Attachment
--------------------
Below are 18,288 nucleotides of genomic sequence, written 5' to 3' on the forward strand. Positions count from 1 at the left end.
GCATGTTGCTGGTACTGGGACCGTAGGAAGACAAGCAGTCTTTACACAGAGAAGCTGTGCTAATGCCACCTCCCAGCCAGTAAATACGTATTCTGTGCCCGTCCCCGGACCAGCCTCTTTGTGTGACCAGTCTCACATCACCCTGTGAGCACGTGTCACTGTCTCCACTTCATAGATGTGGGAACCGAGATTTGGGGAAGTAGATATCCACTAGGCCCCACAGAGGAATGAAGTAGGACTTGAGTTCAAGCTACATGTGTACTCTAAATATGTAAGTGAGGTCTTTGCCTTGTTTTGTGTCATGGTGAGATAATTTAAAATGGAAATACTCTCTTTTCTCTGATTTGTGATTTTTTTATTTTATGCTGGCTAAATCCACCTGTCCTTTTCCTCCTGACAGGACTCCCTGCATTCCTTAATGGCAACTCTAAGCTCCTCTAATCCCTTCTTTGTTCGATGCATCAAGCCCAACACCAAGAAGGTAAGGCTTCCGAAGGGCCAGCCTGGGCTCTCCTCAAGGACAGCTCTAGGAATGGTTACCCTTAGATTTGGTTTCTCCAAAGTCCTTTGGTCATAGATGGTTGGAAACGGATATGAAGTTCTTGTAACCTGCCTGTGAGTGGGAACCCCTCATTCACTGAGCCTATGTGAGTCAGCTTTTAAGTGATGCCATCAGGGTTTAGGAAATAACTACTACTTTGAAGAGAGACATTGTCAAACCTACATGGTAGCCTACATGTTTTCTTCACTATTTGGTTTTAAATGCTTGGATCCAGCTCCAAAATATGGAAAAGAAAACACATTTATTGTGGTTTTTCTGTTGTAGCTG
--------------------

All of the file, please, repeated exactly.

Below are 18,288 nucleotides of genomic sequence, written 5' to 3' on the forward strand. Positions count from 1 at the left end.
GCATGTTGCTGGTACTGGGACCGTAGGAAGACAAGCAGTCTTTACACAGAGAAGCTGTGCTAATGCCACCTCCCAGCCAGTAAATACGTATTCTGTGCCCGTCCCCGGACCAGCCTCTTTGTGTGACCAGTCTCACATCACCCTGTGAGCACGTGTCACTGTCTCCACTTCATAGATGTGGGAACCGAGATTTGGGGAAGTAGATATCCACTAGGCCCCACAGAGGAATGAAGTAGGACTTGAGTTCAAGCTACATGTGTACTCTAAATATGTAAGTGAGGTCTTTGCCTTGTTTTGTGTCATGGTGAGATAATTTAAAATGGAAATACTCTCTTTTCTCTGATTTGTGATTTTTTTATTTTATGCTGGCTAAATCCACCTGTCCTTTTCCTCCTGACAGGACTCCCTGCATTCCTTAATGGCAACTCTAAGCTCCTCTAATCCCTTCTTTGTTCGATGCATCAAGCCCAACACCAAGAAGGTAAGGCTTCCGAAGGGCCAGCCTGGGCTCTCCTCAAGGACAGCTCTAGGAATGGTTACCCTTAGATTTGGTTTCTCCAAAGTCCTTTGGTCATAGATGGTTGGAAACGGATATGAAGTTCTTGTAACCTGCCTGTGAGTGGGAACCCCTCATTCACTGAGCCTATGTGAGTCAGCTTTTAAGTGATGCCATCAGGGTTTAGGAAATAACTACTACTTTGAAGAGAGACATTGTCAAACCTACATGGTAGCCTACATGTTTTCTTCACTATTTGGTTTTAAATGCTTGGATCCAGCTCCAAAATATGGAAAAGAAAACACATTTATTGTGGTTTTTCTGTTGTAGCTG